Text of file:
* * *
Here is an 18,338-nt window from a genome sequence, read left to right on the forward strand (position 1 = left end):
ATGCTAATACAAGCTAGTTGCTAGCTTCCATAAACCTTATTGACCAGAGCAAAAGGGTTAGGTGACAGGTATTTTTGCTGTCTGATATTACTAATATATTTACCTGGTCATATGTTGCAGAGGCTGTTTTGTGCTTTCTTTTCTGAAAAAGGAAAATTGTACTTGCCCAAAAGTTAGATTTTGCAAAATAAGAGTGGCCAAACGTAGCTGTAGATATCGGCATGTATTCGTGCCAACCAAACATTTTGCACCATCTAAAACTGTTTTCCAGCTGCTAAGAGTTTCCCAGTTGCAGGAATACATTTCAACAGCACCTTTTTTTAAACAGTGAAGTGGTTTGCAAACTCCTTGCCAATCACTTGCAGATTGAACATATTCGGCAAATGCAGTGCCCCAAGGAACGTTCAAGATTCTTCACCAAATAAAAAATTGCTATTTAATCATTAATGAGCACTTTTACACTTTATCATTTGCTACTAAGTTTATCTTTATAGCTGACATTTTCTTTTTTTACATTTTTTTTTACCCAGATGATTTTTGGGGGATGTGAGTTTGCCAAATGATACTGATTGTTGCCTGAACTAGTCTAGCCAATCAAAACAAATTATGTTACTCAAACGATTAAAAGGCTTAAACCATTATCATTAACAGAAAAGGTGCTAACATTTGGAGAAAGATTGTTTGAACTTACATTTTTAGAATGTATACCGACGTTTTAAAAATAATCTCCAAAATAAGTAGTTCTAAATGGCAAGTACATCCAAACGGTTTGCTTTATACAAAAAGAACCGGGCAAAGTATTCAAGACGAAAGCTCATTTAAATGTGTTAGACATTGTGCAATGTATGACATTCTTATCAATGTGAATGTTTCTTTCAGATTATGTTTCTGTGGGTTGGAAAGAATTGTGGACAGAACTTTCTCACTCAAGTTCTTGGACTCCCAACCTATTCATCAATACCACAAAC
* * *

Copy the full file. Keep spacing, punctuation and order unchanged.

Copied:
Here is an 18,338-nt window from a genome sequence, read left to right on the forward strand (position 1 = left end):
ATGCTAATACAAGCTAGTTGCTAGCTTCCATAAACCTTATTGACCAGAGCAAAAGGGTTAGGTGACAGGTATTTTTGCTGTCTGATATTACTAATATATTTACCTGGTCATATGTTGCAGAGGCTGTTTTGTGCTTTCTTTTCTGAAAAAGGAAAATTGTACTTGCCCAAAAGTTAGATTTTGCAAAATAAGAGTGGCCAAACGTAGCTGTAGATATCGGCATGTATTCGTGCCAACCAAACATTTTGCACCATCTAAAACTGTTTTCCAGCTGCTAAGAGTTTCCCAGTTGCAGGAATACATTTCAACAGCACCTTTTTTTAAACAGTGAAGTGGTTTGCAAACTCCTTGCCAATCACTTGCAGATTGAACATATTCGGCAAATGCAGTGCCCCAAGGAACGTTCAAGATTCTTCACCAAATAAAAAATTGCTATTTAATCATTAATGAGCACTTTTACACTTTATCATTTGCTACTAAGTTTATCTTTATAGCTGACATTTTCTTTTTTTACATTTTTTTTTACCCAGATGATTTTTGGGGGATGTGAGTTTGCCAAATGATACTGATTGTTGCCTGAACTAGTCTAGCCAATCAAAACAAATTATGTTACTCAAACGATTAAAAGGCTTAAACCATTATCATTAACAGAAAAGGTGCTAACATTTGGAGAAAGATTGTTTGAACTTACATTTTTAGAATGTATACCGACGTTTTAAAAATAATCTCCAAAATAAGTAGTTCTAAATGGCAAGTACATCCAAACGGTTTGCTTTATACAAAAAGAACCGGGCAAAGTATTCAAGACGAAAGCTCATTTAAATGTGTTAGACATTGTGCAATGTATGACATTCTTATCAATGTGAATGTTTCTTTCAGATTATGTTTCTGTGGGTTGGAAAGAATTGTGGACAGAACTTTCTCACTCAAGTTCTTGGACTCCCAACCTATTCATCAATACCACAAAC